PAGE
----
Authored by: Louise Pelletier
I recently attended an advanced training session on Forgiveness and Reconciliation in Mediation with Kenneth Cloke. In the mediation world, Ken is known as a guru so I was fairly confident that the sessions would be valuable. If I can walk away with one ‘nugget’ of information that is going to help me improve as a mediator and as a person then, in my view, the conference is worth it. I wanted to share one of those ‘nuggets’ with you.
Forgiveness can be a troubling concept for some people. I grew up in a culture where if someone hurt you, they were ‘expected’ to apologize and you were ‘expected’ to forgive them. The way I understood it, the reason to forgive others was to ‘release’ them from the ‘burden’ of their ‘transgressions’. Wow! That’s a lot of responsibility thrust on the forgiver.
Ken Cloke shared a different definition of forgiveness that was more in line with my beliefs:
Forgiveness is about releasing yourself from the burden of your own false expectations.
I immediately connected with the word “false” (whereas others in the group struggled with it). Is it ‘false’ to expect that we are going to be treated fairly, with compassion, with respect, etc.? Of course not! What connected for me and what I think Ken was pointing out was that we can’t expect that others are going to treat us well or meet all of our expectations at all times. If we are in relationship with others, it’s inevitable that they are going to say or do something at some point that doesn’t meet our expectations and that may even be hurtful. To expect otherwise would be unrealistic or ‘false’. Furthermore, if we have experienced multiple hurtful moments with someone, it can be difficult to let those moments go especially if we feel we’ve tried but haven’t been able to find resolution. Holding on to unresolved conflict can affect our lives and lead to unpredictable consequences that range from minor to drastic.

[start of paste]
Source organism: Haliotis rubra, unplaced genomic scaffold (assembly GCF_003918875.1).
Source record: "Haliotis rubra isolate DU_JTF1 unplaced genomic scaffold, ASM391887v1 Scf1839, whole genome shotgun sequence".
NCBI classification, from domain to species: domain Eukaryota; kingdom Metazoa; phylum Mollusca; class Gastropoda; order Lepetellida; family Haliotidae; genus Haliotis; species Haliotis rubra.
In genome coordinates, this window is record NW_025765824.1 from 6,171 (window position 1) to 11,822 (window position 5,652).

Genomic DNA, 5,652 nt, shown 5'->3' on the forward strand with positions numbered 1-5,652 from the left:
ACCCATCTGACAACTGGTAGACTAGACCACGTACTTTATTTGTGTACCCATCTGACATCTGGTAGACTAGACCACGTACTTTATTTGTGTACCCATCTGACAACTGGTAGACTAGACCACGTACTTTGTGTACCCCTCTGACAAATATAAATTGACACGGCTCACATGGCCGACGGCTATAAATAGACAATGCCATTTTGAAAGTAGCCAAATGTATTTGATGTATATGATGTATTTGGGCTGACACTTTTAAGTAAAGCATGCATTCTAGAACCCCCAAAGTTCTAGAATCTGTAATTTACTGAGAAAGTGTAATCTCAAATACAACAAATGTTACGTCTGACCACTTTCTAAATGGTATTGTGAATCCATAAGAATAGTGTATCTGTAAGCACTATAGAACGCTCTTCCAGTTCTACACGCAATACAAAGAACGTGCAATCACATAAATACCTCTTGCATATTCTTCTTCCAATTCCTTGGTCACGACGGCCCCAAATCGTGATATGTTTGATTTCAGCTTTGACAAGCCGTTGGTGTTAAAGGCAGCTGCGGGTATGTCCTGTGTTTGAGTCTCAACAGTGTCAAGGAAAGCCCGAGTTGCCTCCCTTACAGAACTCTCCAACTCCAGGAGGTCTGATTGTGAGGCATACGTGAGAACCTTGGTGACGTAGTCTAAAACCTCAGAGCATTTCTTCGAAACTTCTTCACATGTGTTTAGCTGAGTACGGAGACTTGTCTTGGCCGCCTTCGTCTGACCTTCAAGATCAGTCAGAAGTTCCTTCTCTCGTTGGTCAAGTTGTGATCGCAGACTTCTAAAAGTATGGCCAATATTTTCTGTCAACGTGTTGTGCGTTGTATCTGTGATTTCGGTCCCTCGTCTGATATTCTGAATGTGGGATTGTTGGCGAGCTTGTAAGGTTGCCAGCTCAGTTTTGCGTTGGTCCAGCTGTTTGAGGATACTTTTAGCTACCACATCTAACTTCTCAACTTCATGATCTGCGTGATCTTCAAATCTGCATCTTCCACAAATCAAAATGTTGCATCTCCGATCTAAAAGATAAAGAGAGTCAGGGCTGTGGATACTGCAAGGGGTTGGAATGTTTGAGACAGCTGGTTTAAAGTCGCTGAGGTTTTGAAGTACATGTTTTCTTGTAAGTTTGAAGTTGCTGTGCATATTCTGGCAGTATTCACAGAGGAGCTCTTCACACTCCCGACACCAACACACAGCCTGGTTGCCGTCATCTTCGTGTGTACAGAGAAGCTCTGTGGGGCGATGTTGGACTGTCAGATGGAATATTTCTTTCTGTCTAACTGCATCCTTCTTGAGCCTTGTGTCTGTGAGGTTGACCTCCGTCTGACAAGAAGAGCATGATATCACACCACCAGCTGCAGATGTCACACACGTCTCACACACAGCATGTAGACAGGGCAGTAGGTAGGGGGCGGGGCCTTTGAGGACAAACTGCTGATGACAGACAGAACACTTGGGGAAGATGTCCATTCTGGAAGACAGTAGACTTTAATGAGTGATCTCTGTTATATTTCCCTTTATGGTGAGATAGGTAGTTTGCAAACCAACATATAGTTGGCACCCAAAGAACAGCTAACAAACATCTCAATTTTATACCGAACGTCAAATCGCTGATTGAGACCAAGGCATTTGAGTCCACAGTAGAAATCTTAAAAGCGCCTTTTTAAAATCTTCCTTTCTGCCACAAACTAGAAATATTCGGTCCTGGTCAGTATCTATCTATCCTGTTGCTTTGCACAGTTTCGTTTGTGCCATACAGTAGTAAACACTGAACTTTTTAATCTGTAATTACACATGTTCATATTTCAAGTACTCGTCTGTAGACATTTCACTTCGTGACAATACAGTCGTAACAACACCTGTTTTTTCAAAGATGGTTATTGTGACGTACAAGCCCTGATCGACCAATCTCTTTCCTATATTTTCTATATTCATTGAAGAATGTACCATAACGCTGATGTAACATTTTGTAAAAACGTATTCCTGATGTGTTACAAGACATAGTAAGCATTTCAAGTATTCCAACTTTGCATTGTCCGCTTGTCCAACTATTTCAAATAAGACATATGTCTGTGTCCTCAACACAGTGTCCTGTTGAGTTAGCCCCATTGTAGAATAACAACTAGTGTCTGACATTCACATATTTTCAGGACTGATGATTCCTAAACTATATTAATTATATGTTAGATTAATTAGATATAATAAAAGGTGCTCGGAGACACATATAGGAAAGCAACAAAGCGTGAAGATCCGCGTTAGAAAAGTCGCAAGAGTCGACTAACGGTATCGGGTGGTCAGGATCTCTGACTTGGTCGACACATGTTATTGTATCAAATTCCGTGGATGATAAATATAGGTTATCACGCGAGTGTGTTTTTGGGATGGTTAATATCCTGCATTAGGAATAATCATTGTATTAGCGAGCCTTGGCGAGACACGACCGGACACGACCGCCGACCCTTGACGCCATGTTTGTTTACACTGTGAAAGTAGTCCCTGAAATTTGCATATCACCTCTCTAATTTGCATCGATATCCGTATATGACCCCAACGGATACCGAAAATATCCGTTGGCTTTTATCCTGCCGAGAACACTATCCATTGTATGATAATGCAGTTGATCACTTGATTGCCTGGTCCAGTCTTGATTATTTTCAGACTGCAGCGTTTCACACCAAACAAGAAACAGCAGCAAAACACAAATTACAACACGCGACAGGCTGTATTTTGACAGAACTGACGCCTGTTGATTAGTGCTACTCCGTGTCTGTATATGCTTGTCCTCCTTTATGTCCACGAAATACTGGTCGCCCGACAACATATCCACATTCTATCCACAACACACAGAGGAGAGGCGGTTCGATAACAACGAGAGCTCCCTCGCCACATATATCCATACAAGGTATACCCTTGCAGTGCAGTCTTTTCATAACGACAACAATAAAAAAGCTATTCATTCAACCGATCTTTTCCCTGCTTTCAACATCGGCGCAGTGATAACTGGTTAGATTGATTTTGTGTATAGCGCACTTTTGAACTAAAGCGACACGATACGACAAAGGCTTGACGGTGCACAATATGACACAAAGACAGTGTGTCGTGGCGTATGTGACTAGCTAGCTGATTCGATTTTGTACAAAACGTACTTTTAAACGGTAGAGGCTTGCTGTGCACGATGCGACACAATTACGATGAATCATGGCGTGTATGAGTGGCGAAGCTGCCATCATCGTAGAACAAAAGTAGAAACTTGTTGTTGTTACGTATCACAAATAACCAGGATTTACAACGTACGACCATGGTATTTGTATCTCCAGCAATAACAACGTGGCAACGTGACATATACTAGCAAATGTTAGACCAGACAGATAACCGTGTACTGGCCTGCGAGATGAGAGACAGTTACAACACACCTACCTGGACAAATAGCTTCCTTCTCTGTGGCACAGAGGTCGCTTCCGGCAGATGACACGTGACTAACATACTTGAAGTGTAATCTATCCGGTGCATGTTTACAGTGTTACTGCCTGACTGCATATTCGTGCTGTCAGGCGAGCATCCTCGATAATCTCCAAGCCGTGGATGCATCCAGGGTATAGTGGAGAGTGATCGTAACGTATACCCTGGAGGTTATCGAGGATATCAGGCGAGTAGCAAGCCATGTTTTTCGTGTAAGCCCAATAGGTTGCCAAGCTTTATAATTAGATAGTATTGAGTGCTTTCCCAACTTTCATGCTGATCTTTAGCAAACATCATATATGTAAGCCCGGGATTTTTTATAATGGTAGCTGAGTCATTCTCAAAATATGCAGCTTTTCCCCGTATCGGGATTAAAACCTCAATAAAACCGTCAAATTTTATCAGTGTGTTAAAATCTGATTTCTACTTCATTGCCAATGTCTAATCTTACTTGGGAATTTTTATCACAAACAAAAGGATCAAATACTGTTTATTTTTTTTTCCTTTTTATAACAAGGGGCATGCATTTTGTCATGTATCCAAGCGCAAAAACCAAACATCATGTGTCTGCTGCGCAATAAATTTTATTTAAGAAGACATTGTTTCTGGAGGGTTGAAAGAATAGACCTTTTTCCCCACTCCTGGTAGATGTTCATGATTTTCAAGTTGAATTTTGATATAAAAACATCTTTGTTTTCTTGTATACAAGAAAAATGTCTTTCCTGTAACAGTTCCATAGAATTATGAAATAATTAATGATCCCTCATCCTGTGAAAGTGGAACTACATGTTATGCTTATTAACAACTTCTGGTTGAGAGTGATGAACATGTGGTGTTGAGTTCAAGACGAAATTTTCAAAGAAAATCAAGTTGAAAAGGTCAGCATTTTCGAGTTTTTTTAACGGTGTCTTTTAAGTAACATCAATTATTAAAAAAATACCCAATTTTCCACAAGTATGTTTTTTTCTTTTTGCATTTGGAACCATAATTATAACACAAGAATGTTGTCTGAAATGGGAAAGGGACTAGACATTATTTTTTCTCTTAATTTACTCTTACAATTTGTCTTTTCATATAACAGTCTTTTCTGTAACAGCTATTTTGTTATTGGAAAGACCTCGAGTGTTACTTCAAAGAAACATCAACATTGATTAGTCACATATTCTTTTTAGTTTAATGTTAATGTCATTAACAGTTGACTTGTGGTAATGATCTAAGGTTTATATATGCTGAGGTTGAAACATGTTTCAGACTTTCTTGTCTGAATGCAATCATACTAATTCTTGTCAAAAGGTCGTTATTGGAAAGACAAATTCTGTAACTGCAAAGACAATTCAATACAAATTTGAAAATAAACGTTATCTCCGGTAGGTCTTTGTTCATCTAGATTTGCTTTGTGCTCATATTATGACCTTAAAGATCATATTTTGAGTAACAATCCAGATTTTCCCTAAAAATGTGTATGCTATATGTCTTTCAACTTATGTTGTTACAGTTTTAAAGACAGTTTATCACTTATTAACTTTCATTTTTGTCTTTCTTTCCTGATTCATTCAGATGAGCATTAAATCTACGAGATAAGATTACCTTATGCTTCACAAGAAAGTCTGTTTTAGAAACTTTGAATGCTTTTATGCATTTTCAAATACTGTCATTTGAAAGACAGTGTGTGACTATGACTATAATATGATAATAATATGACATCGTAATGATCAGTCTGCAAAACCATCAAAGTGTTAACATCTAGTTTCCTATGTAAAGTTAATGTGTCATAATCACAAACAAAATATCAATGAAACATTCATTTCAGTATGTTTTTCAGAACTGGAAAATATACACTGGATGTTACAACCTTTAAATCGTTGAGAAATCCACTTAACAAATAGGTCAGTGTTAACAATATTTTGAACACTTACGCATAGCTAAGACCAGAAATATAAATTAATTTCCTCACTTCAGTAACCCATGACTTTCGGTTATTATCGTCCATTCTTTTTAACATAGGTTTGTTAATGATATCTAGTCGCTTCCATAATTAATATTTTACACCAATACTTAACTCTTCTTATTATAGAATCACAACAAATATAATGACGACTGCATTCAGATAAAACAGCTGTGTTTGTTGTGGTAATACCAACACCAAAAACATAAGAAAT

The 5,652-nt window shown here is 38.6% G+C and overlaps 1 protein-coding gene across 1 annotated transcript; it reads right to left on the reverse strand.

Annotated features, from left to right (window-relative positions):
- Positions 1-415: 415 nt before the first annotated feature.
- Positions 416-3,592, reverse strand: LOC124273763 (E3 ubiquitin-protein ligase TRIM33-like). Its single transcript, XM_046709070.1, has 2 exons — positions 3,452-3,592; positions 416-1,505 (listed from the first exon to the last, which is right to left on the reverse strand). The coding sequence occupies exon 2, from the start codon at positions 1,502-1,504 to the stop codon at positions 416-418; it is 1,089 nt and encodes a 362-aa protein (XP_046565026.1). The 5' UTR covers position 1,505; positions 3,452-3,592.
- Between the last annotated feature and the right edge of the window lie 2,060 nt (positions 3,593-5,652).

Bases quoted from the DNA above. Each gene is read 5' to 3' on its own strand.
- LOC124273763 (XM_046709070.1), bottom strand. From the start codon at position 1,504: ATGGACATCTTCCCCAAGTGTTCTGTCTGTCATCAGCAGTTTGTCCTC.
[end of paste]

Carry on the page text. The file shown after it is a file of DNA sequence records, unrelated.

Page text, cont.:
Ken shared the following Five Steps to Forgiveness as one way of letting go:
- Remember exactly what happened in your conflict with the other person, and how it made you feel.
- Imagine vividly what must have happened for the other person and how it felt for them.
- Identify all your expectations that the other person didn’t meet and identify all the reasons for not forgiving them.
- Choose to:
- Release yourself from the burden of hanging on to your expectations and the reasons for not forgiving them, or
- Identify what it is going to cost you (emotionally, physically, healthwise, to your well-being) to hold on to those expectations and the reasons for not forgiving them.
- Design and execute a ritual of release.
If forgiveness is about unburdening ourselves, it’s hard to find the downside in that!